For once, Old Shatterhand’s equanimity is shaken. He feels inner turmoil and takes a walk to calm himself; he wanders out of town, unable to later say what paths he took through the outlying meadows, and towards the forest, where the darkness promises some inner clarity. He makes an effort to look deep inside himself, but is unable to see through the chaos that exists there. Friendship, fondness, mere interest, love, mistrust, envy, jealousy, hurt pride, pity, delight, the scabiosa in the hair of the singer, Old Shatterhand, the girl on the step of the printing machine, the cave of the grey bear where he’s supposed to belong, the secret kiss before his departure to Brazil, the oil baron, his millions, Shatterhand’s usually empty money pouch, and much more. He continues to agonize: “Does she love me? I cannot believe it. Me, the bear! Do I love her? That is, indeed, a difficult question…!” Does Cupid have two kinds of arrows? Those that he shoots suddenly, and those with which he sneaks up secretly, slowly, in order to drill them into one’s heart bit by bit? By the time the day dawns, Shatterhand realizes that he has not been able to resolve his emotional confusion, and he returns to his apartment to find a few hours of sleep after all.

Later in the morning, Martha comes to clean his rooms. She hands him a card that she has found folded up in the slot of the door lock. It is that of Konrad Werner, the oil baron. Old Shatterhand at this point still thinks that Martha does not know who that man is. The girl seems embarrassed, insecure, and when Shatterhand makes a remark about her giving up the demanding job on the printing machine, the girl replies, with a look up at him from under her eyelashes, that she will not do that, because she has developed a love for the apparatus. And when Shatterhand reminds her that her new career as a singer will be very demanding, she informs him that she didn’t intend to pursue it, that she would never sing in public again, and that the performance the night before would remain her only one. Old Shatterhand is perplexed and asks why she underwent tuition, and why she now wants to bury her treasures; the young woman simply replies that she would continue to sing, but not in public, not in concerts, or on stage, but at home.

“At home…!” is all Shatterhand can think of saying.

Again, his mind is reeling with the chaos and confusion of the night before. He almost pulls her into an embrace…but Old Shatterhand belongs in the prairie, in the Rocky Mountains, in the bear cave, not at the side of a young, delicate, beautiful woman! He catches a glimpse of himself in the mirror, and sees a serious, sunburnt face, the face of a man who has never received a friendly smile from life. And in front of him stands happiness in its most beautiful, youthful figure. “Would it not be a sin, a grave sin to chain her youth and beauty to a life that might not ever grant me peace? Yes, certainly!” he agonizes inwardly, and loudly repeats: “At home, ah, only at home?”

The conversation ends with his enquiry about the morning before his departure to Brazil, when he slept on the sofa, which causes her to flee his apartment with the exclamation of panic: “No, no, not that, anything but that!”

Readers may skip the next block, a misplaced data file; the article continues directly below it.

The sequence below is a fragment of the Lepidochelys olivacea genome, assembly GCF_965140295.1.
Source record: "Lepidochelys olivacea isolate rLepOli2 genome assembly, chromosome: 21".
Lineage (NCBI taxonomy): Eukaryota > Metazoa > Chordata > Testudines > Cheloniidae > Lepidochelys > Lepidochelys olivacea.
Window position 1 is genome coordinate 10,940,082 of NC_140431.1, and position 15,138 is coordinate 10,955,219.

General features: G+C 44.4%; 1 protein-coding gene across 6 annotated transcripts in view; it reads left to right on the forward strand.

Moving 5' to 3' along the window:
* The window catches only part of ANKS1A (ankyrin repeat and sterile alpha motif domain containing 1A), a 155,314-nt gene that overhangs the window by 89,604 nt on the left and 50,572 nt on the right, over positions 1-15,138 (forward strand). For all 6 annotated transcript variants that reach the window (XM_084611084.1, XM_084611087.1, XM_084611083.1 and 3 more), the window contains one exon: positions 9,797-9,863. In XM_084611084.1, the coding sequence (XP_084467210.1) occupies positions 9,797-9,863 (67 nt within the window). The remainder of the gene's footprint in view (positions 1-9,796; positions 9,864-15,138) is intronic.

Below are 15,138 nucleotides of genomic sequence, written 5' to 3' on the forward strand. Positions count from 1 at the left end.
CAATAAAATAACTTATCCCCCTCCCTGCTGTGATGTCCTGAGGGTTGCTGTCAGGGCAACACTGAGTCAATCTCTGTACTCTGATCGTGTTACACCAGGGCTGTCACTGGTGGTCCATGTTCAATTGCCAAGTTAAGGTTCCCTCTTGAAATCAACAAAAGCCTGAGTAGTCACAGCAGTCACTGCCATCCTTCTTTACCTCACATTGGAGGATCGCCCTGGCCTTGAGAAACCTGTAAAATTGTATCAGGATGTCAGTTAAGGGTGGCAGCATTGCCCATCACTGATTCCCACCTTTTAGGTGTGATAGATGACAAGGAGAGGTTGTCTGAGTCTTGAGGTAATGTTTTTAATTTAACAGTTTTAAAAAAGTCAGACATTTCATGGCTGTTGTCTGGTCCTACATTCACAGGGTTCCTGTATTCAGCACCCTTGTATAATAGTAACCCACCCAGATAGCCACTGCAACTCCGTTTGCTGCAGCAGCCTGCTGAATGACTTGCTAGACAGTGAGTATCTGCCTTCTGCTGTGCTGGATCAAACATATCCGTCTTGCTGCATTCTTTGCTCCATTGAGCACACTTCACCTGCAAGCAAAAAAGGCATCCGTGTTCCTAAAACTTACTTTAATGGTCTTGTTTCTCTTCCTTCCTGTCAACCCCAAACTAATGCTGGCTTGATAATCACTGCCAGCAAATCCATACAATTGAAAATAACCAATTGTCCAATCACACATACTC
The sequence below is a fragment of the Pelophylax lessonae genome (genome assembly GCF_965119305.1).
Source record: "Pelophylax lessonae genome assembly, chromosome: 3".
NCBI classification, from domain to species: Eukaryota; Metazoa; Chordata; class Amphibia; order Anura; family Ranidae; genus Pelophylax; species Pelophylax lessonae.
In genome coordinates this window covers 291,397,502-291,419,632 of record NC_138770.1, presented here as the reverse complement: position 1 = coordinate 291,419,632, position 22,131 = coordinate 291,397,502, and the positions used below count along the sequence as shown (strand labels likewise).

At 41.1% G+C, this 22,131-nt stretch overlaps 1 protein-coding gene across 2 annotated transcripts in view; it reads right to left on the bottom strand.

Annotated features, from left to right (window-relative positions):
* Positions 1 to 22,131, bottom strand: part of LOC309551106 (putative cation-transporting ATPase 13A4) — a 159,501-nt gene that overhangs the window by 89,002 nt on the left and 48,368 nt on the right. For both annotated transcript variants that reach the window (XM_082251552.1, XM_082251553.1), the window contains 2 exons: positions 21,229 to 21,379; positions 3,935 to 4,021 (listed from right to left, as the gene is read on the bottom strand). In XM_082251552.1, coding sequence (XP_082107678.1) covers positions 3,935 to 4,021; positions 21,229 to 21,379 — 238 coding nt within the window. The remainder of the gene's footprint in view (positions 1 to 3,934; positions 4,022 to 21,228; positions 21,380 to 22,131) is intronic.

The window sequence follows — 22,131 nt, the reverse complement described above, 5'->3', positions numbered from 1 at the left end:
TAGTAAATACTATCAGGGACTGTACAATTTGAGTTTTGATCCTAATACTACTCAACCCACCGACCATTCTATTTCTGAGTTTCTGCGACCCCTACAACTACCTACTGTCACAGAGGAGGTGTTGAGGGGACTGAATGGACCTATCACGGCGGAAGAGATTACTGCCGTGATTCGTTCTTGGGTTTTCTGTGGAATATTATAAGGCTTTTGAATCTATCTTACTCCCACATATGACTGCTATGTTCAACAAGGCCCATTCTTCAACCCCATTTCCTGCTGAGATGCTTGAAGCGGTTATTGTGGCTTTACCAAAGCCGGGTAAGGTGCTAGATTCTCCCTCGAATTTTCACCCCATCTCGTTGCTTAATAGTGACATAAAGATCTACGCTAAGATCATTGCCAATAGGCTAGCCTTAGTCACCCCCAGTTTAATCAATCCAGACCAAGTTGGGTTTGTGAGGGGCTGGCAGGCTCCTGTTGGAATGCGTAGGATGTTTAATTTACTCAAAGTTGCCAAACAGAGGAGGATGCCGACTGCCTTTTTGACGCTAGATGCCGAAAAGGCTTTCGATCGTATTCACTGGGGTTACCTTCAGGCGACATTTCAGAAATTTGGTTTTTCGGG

Old Shatterhand is thrown into even deeper self-doubt. Could the adventurer be capable, after all, of treating more delicate creatures correctly, and not only fit into a bear’s cave? Despite the severe thunderstorm that is breaking over Dresden, the hunter dons the raincoat and leaves the house. On his way out, the chief printer asks him whether he has received Mr Werner’s card. Shatterhand is surprised that the man knows of it, and receives an even bigger jolt when he is told that the oil baron, who was about to call on Shatterhand to invite him to an event in the evening, caught a glimpse into the printing room where Martha was working. That, of course, is what Old Shatterhand wanted to prevent at all cost, but he is powerless now to stave off Werner’s advances on Martha—and worst of all, he realizes that Martha had kept from him the fact that she had met the man, spoken to him, and accepted his invitation for an evening out.

Distraught, he walks through the storm until he realizes that the raincoat is scant protection from the deluge; he seeks refuge in a grove of linden trees and stands under one of them, which is against all common sense during an electrical storm. Sure enough, the bolts of lightning seem to aim for his tree and Shatterhand hastily moves to another. He muses about the absurdity of his reaction, since it is impossible to accurately determine the direction of lightning; however, not a moment after he moves away from the particular tree, lightning does indeed strike it. Amid a deafening detonation and a blinding sheaf of lightning, the tree is smashed asunder; had Shatterhand remained under it, he would have been killed. Shaken to the core, he makes his way home, finding unexpected calm along the way, and is able to put into perspective his insignificant chagrin about a matter of the heart, compared to the will of God!

In the evening, he attends the event and finds Konrad Werner and Martha Vogel already present. As the evening develops, the once-friendly relationship between Shatterhand and the oil baron cools rapidly, and the hunter makes the experience that unrequited love might prompt a woman to make an unhappy decision. And when he declines Martha’s last-resort attempt at getting his attention, an invitation to the ladies waltz, the consequences will become evident very soon; Old Shatterhand himself foreshadows it when he says to the chief printer that he will not see the girl at the printing machine the next day. Two days later, the man confirms Shatterhand’s suspicions when he says:

“[…] you seem to have guessed correctly.”

“About what?”

“About Miss Martha and the American.”

“Why?”

He would find out soon.